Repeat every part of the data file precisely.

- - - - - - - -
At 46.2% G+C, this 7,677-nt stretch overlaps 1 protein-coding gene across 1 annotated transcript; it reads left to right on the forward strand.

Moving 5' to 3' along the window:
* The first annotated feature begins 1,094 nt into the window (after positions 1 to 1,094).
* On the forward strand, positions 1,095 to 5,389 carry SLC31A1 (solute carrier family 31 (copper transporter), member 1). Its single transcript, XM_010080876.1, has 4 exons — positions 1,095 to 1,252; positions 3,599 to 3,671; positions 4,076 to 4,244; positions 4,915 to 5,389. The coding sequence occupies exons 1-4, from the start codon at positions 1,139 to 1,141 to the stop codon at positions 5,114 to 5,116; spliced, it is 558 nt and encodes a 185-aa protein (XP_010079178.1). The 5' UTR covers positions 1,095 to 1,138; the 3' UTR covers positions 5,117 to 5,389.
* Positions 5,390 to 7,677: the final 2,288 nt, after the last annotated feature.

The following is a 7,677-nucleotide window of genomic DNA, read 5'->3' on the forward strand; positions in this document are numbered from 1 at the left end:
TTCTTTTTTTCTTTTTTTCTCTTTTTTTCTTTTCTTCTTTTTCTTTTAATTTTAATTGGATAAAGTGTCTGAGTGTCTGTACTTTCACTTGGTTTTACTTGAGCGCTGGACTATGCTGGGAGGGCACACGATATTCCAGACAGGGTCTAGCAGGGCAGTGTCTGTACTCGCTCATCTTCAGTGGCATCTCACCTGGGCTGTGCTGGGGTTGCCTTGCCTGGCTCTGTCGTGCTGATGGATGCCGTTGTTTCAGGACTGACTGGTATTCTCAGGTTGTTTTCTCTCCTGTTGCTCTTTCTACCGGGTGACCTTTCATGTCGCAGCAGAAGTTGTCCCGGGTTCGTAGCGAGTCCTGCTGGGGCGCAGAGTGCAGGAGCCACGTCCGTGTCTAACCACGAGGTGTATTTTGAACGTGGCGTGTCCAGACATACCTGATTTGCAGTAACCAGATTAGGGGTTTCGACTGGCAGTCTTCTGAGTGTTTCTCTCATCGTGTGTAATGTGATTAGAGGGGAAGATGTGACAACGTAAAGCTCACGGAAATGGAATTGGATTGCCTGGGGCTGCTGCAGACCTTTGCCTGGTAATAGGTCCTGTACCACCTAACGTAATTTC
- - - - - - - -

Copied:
At 46.2% G+C, this 7,677-nt stretch overlaps 1 protein-coding gene across 1 annotated transcript; it reads left to right on the forward strand.

Moving 5' to 3' along the window:
* The first annotated feature begins 1,094 nt into the window (after positions 1 to 1,094).
* On the forward strand, positions 1,095 to 5,389 carry SLC31A1 (solute carrier family 31 (copper transporter), member 1). Its single transcript, XM_010080876.1, has 4 exons — positions 1,095 to 1,252; positions 3,599 to 3,671; positions 4,076 to 4,244; positions 4,915 to 5,389. The coding sequence occupies exons 1-4, from the start codon at positions 1,139 to 1,141 to the stop codon at positions 5,114 to 5,116; spliced, it is 558 nt and encodes a 185-aa protein (XP_010079178.1). The 5' UTR covers positions 1,095 to 1,138; the 3' UTR covers positions 5,117 to 5,389.
* Positions 5,390 to 7,677: the final 2,288 nt, after the last annotated feature.

The following is a 7,677-nucleotide window of genomic DNA, read 5'->3' on the forward strand; positions in this document are numbered from 1 at the left end:
TTCTTTTTTTCTTTTTTTCTCTTTTTTTCTTTTCTTCTTTTTCTTTTAATTTTAATTGGATAAAGTGTCTGAGTGTCTGTACTTTCACTTGGTTTTACTTGAGCGCTGGACTATGCTGGGAGGGCACACGATATTCCAGACAGGGTCTAGCAGGGCAGTGTCTGTACTCGCTCATCTTCAGTGGCATCTCACCTGGGCTGTGCTGGGGTTGCCTTGCCTGGCTCTGTCGTGCTGATGGATGCCGTTGTTTCAGGACTGACTGGTATTCTCAGGTTGTTTTCTCTCCTGTTGCTCTTTCTACCGGGTGACCTTTCATGTCGCAGCAGAAGTTGTCCCGGGTTCGTAGCGAGTCCTGCTGGGGCGCAGAGTGCAGGAGCCACGTCCGTGTCTAACCACGAGGTGTATTTTGAACGTGGCGTGTCCAGACATACCTGATTTGCAGTAACCAGATTAGGGGTTTCGACTGGCAGTCTTCTGAGTGTTTCTCTCATCGTGTGTAATGTGATTAGAGGGGAAGATGTGACAACGTAAAGCTCACGGAAATGGAATTGGATTGCCTGGGGCTGCTGCAGACCTTTGCCTGGTAATAGGTCCTGTACCACCTAACGTAATTTC